A Design Sprint is a structured, time-boxed approach to solving a problem and building the right solution (generally with software). It incorporates ideation, software prototyping and user testing – usually all in the span of one week. Companies use Design Sprints to build new products, improve existing products and test ideas in a risk-free environment.
The method was invented and propagated by Jake Knapp at Google Ventures, and incorporates theory and practices from story centered design, lean user research, design thinking and rapid software prototyping. Google Ventures regularly conducts Design Sprints on their own portfolio companies.
This past week, I facilitated a Design Sprint for a new product team that included roles from all aspects of the company. We had everyone from Account Executives to the CTO in the room to help drive the inclusive design exercise.
The Design Sprint
Each of the topics below is generally one day, making the entire process one week.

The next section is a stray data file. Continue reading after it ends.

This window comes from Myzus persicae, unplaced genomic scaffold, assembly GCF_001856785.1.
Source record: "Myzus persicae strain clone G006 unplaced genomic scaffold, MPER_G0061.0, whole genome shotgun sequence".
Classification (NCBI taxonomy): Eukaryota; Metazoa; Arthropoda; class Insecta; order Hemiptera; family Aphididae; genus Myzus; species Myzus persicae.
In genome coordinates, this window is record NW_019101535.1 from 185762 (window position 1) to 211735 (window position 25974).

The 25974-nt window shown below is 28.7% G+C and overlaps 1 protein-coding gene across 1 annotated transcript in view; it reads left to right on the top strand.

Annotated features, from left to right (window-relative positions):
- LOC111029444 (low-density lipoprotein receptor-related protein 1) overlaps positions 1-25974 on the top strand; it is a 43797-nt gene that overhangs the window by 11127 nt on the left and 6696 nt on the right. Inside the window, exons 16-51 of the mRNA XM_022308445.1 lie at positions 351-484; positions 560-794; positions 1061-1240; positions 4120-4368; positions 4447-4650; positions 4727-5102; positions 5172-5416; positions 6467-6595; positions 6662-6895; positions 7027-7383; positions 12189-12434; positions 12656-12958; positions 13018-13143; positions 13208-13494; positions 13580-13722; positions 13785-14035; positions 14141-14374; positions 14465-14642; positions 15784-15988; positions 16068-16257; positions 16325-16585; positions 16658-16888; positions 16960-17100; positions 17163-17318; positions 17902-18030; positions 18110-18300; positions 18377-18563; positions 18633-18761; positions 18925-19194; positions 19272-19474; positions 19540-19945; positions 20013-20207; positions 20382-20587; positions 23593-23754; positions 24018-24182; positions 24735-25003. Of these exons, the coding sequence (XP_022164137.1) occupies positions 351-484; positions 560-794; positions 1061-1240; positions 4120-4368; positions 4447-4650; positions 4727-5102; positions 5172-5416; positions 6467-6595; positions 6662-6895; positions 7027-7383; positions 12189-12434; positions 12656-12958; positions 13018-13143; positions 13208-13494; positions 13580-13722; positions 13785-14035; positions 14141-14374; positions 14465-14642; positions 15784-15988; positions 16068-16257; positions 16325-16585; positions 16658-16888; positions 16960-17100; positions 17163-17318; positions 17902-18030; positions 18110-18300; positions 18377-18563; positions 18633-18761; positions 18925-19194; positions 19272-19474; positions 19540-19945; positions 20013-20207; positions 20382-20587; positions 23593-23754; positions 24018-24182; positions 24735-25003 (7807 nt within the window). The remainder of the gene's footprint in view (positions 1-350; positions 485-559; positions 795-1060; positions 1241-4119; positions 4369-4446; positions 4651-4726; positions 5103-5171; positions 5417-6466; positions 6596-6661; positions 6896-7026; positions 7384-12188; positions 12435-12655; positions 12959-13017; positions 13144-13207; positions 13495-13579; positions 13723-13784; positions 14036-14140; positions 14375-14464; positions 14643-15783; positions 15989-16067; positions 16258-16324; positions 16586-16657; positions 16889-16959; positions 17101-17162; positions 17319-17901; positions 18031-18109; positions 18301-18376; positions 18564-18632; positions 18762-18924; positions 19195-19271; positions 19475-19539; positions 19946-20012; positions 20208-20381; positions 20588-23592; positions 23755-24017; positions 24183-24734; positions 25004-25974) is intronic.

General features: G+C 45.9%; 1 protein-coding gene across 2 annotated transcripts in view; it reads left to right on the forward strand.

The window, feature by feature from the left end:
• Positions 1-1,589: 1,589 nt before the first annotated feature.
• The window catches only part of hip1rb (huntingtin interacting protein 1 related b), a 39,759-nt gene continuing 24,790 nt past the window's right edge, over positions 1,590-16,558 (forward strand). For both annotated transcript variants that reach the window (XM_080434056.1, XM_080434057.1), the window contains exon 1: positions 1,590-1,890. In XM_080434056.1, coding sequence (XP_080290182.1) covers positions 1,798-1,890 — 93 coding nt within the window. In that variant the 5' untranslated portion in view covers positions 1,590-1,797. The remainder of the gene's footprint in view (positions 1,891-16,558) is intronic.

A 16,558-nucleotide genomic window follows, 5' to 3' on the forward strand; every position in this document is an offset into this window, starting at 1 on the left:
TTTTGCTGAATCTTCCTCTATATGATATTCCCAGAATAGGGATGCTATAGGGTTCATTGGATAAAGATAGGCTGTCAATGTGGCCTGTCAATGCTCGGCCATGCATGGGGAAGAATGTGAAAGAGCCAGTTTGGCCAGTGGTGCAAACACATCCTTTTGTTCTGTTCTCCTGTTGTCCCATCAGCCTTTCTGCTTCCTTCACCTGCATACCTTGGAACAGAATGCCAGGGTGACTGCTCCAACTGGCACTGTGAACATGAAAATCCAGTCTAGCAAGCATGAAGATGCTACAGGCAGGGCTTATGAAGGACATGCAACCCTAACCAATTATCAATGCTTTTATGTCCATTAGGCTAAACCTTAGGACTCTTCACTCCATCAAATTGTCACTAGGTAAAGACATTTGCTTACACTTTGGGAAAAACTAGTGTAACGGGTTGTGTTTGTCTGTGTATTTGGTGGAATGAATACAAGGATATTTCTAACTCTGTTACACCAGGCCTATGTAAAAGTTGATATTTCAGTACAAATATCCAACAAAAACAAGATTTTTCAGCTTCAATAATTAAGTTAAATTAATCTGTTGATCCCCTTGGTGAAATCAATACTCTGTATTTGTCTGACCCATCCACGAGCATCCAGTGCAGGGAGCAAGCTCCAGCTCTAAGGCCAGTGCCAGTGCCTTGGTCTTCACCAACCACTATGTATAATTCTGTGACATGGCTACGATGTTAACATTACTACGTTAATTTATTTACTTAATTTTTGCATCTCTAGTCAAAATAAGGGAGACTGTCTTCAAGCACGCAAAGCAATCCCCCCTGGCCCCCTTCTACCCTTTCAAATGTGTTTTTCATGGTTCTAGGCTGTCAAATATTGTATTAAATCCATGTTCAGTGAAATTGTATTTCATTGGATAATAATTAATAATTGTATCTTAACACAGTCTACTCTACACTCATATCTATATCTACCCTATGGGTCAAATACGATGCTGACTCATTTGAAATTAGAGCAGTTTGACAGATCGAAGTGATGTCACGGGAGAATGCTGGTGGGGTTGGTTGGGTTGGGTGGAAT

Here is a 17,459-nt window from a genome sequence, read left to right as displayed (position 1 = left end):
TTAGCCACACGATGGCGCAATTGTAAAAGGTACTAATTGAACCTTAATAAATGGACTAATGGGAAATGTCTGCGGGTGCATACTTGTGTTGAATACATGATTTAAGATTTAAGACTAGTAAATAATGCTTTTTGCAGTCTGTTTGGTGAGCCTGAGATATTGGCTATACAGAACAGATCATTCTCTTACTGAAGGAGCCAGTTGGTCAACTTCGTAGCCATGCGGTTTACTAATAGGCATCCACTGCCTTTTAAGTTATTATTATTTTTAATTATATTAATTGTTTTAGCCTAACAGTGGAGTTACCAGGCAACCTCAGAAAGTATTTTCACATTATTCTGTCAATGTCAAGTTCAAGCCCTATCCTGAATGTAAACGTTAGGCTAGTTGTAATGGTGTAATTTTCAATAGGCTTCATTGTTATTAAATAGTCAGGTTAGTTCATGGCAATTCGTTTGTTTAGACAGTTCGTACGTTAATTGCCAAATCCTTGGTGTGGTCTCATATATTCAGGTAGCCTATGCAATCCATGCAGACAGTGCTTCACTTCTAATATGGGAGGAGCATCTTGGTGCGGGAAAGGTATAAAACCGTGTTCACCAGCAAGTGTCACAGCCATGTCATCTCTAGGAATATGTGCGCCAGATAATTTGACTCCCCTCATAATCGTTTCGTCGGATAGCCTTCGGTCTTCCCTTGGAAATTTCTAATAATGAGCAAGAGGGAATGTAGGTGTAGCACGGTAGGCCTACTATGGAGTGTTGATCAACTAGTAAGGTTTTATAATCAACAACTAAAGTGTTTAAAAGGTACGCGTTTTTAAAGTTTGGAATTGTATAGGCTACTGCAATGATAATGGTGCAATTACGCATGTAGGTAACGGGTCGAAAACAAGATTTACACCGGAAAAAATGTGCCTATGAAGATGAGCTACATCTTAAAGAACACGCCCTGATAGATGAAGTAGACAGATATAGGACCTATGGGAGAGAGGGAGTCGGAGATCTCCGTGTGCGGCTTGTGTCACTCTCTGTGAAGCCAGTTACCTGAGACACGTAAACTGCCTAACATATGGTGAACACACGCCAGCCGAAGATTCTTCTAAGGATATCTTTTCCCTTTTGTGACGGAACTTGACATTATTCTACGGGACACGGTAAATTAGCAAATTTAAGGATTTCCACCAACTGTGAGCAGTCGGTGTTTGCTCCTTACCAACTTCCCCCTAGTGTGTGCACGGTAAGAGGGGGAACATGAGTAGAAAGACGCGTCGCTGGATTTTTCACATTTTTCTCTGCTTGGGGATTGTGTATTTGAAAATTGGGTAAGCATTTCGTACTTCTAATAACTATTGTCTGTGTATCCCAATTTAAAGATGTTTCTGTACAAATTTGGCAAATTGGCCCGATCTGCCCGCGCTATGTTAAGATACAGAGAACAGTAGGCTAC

Understand: This day is about defining the true problem, articulating assumptions, identifying customers and getting all stakeholders aligned on the same goal and with the same information.
Ideate: This day is about exploring the multiple ways of solving the problem, regardless of feasibility.
Decide: A structured process for deciding which to pursue and which to abandon.
Prototype: This is an intense day of building a medium-fidelity prototype that is good enough to gather reliable data.
Test: Bring in 5-6 users for 1 hour interviews each. You learn about their lives, their personal experience with your problem, and then watch them use your product. This part is the most stressful, but also the most insightful and fun.
Here are some pictures I took while individuals from the company were exploring the ideation portion of the design sprint.